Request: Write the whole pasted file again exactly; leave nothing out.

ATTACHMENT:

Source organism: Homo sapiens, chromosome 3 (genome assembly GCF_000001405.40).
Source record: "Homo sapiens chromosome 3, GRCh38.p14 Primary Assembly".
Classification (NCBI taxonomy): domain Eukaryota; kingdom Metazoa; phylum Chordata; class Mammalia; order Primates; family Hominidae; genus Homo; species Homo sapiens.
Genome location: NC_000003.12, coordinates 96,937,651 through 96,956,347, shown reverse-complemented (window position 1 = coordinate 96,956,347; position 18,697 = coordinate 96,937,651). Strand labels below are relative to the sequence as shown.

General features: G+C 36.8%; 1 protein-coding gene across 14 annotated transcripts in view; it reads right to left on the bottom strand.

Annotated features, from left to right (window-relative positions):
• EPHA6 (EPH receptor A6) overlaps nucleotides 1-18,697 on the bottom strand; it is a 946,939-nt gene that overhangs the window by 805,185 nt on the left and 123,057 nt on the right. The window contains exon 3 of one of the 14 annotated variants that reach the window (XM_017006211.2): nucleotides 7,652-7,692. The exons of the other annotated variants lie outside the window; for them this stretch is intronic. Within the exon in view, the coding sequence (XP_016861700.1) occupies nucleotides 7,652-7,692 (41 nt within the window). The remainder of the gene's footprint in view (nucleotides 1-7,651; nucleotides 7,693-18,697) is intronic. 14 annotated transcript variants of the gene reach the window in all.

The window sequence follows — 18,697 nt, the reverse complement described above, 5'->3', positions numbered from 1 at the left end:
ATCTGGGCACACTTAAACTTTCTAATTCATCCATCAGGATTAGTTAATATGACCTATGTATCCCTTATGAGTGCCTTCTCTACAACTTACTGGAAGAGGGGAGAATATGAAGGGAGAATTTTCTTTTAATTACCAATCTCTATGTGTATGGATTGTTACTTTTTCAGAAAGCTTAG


Source organism: Homo sapiens, chromosome 3 (genome assembly GCF_000001405.40).
Source record: "Homo sapiens chromosome 3, GRCh38.p14 Primary Assembly".
Classification (NCBI taxonomy): domain Eukaryota; kingdom Metazoa; phylum Chordata; class Mammalia; order Primates; family Hominidae; genus Homo; species Homo sapiens.
Genome location: NC_000003.12, coordinates 96,937,651 through 96,956,347, shown reverse-complemented (window position 1 = coordinate 96,956,347; position 18,697 = coordinate 96,937,651). Strand labels below are relative to the sequence as shown.

General features: G+C 36.8%; 1 protein-coding gene across 14 annotated transcripts in view; it reads right to left on the bottom strand.

Annotated features, from left to right (window-relative positions):
• EPHA6 (EPH receptor A6) overlaps nucleotides 1-18,697 on the bottom strand; it is a 946,939-nt gene that overhangs the window by 805,185 nt on the left and 123,057 nt on the right. The window contains exon 3 of one of the 14 annotated variants that reach the window (XM_017006211.2): nucleotides 7,652-7,692. The exons of the other annotated variants lie outside the window; for them this stretch is intronic. Within the exon in view, the coding sequence (XP_016861700.1) occupies nucleotides 7,652-7,692 (41 nt within the window). The remainder of the gene's footprint in view (nucleotides 1-7,651; nucleotides 7,693-18,697) is intronic. 14 annotated transcript variants of the gene reach the window in all.

The window sequence follows — 18,697 nt, the reverse complement described above, 5'->3', positions numbered from 1 at the left end:
ATCTGGGCACACTTAAACTTTCTAATTCATCCATCAGGATTAGTTAATATGACCTATGTATCCCTTATGAGTGCCTTCTCTACAACTTACTGGAAGAGGGGAGAATATGAAGGGAGAATTTTCTTTTAATTACCAATCTCTATGTGTATGGATTGTTACTTTTTCAGAAAGCTTAG